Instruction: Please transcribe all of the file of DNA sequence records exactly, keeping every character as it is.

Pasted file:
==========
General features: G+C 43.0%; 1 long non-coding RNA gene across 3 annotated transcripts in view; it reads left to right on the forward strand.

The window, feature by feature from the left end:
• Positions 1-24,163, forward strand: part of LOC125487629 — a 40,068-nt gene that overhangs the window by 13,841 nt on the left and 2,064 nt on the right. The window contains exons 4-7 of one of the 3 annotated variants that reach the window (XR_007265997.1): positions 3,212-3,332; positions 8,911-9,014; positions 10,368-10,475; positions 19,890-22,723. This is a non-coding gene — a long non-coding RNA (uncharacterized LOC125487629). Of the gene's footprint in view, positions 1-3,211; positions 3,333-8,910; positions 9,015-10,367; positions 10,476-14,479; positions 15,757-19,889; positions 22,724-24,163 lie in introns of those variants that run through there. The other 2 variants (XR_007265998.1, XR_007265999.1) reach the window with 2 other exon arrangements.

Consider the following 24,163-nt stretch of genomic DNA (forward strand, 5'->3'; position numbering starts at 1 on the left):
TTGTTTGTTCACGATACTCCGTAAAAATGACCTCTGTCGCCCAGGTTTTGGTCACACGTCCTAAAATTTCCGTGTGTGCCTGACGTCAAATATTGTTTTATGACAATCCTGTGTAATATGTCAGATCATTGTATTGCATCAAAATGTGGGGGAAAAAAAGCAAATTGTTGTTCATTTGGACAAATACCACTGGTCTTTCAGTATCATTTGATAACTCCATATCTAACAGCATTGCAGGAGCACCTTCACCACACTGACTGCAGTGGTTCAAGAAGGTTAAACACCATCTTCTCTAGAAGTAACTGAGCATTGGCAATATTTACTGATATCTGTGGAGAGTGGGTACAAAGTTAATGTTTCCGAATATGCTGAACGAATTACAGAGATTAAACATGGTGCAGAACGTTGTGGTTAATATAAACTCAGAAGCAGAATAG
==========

General features: G+C 43.0%; 1 long non-coding RNA gene across 3 annotated transcripts in view; it reads left to right on the forward strand.

The window, feature by feature from the left end:
• Positions 1-24,163, forward strand: part of LOC125487629 — a 40,068-nt gene that overhangs the window by 13,841 nt on the left and 2,064 nt on the right. The window contains exons 4-7 of one of the 3 annotated variants that reach the window (XR_007265997.1): positions 3,212-3,332; positions 8,911-9,014; positions 10,368-10,475; positions 19,890-22,723. This is a non-coding gene — a long non-coding RNA (uncharacterized LOC125487629). Of the gene's footprint in view, positions 1-3,211; positions 3,333-8,910; positions 9,015-10,367; positions 10,476-14,479; positions 15,757-19,889; positions 22,724-24,163 lie in introns of those variants that run through there. The other 2 variants (XR_007265998.1, XR_007265999.1) reach the window with 2 other exon arrangements.

Consider the following 24,163-nt stretch of genomic DNA (forward strand, 5'->3'; position numbering starts at 1 on the left):
TTGTTTGTTCACGATACTCCGTAAAAATGACCTCTGTCGCCCAGGTTTTGGTCACACGTCCTAAAATTTCCGTGTGTGCCTGACGTCAAATATTGTTTTATGACAATCCTGTGTAATATGTCAGATCATTGTATTGCATCAAAATGTGGGGGAAAAAAAGCAAATTGTTGTTCATTTGGACAAATACCACTGGTCTTTCAGTATCATTTGATAACTCCATATCTAACAGCATTGCAGGAGCACCTTCACCACACTGACTGCAGTGGTTCAAGAAGGTTAAACACCATCTTCTCTAGAAGTAACTGAGCATTGGCAATATTTACTGATATCTGTGGAGAGTGGGTACAAAGTTAATGTTTCCGAATATGCTGAACGAATTACAGAGATTAAACATGGTGCAGAACGTTGTGGTTAATATAAACTCAGAAGCAGAATAG